The increase in temperature observed in Alaska reflected in the latest normals means that Fairbanks is “no longer a sub-Arctic climate in the widely used Köppen classification” for climate zones according to Rick Thoman, a climate specialist at the University of Alaska-Fairbanks. Instead, it resides within a “warm summer continental” zone, he tweeted.
Warmer and wetter
The new normals reveal that the U.S. climate is not only becoming warmer but also wetter. Preliminary data showed a national precipitation average of 31.31 inches for 1991-2020, up by 0.34 inches over the 1981-2010 value of 30.97 inches. The 20th-century average was 29.94 inches.
“In the last three normals, we’ve been driving toward a much wetter environment in most of the U.S.,” Palecki said.
However, precipitation trends vary by region. Between 1981-2010 and 1991-2020, it turned wetter across much of the eastern two-thirds of the nation but drier across most of the Southwest.
The impact of climate change on precipitation is more complex than on temperature. Many parts of the United States are projected to get wetter over time, especially toward the northern states. However, rainfall and snowfall appear to be trending toward clusters of intensified precipitation, separated in some cases by longer dry periods, particularly in California. There are also signs that a multi-decade megadrought may have already set in over the southwest United States and northwest Mexico.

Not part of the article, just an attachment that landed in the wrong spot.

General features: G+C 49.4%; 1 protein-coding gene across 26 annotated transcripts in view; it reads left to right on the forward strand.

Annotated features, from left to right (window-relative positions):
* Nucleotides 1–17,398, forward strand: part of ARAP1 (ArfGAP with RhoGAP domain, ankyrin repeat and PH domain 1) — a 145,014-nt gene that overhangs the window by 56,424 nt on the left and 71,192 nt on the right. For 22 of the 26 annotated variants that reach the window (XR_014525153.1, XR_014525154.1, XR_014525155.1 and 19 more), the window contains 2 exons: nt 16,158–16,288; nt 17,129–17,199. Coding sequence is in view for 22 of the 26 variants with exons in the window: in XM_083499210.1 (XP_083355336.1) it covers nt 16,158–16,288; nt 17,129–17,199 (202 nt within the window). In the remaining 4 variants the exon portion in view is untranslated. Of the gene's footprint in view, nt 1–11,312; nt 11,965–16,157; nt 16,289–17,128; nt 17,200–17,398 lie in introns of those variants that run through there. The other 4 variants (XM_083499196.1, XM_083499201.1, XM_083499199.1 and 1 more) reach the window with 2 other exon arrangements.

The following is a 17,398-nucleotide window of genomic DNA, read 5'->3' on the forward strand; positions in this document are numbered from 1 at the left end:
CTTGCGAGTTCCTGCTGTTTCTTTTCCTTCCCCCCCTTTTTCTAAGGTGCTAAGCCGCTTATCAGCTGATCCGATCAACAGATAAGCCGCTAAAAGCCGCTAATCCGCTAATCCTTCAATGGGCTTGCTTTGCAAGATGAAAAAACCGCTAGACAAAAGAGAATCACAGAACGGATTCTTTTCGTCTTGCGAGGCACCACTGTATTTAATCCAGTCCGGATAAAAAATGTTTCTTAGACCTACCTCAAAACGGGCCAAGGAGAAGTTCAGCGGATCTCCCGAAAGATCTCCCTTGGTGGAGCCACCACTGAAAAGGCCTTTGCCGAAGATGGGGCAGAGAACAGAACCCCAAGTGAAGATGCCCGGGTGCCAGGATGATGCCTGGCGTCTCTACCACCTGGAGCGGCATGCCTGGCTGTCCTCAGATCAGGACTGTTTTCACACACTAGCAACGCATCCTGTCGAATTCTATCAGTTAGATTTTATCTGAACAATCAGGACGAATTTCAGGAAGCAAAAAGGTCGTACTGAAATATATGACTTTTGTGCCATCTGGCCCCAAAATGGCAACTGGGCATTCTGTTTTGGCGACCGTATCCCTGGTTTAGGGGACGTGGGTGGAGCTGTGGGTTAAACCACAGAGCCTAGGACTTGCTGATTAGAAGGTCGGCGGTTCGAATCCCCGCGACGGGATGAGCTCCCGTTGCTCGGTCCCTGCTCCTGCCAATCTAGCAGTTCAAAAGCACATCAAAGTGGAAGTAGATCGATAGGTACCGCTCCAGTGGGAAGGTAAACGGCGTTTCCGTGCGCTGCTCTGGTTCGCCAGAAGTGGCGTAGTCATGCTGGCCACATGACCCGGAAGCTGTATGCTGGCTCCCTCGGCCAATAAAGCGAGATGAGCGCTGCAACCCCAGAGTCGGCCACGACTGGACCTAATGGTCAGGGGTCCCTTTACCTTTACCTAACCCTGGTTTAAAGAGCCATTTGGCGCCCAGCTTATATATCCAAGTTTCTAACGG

The landscape-drying influence of hotter temperatures will tend to increase the effects of drought even where average precipitation doesn’t change.
“It’s not surprising that precipitation maps don’t show the same unmistakable fingerprint of climate change that the temperature maps do,” noted Rebecca Lindsey at Climate.gov. “And yet, it’s probably not a coincidence that the last four maps in the series [shown below] … are nationally the four wettest-looking maps in the collection.”
The changing meaning of ‘normal’
NOAA’s U.S. climate averages are used in a wide array of settings. Weathercasters call on the values to tell us how a day’s temperatures compare to the norm for that calendar date. Some utilities and state regulators use climate averages when setting rates for the electricity and natural gas that goes into heating and cooling buildings. Farmers use the averages to help with long-range planning of what to plant and when.
“What we’re trying to do with climate normals is to put today’s weather in a proper context so we understand whether we’re above normal or below normal and also we’re trying to understand today’s climate so people know what to expect,” Palecki said.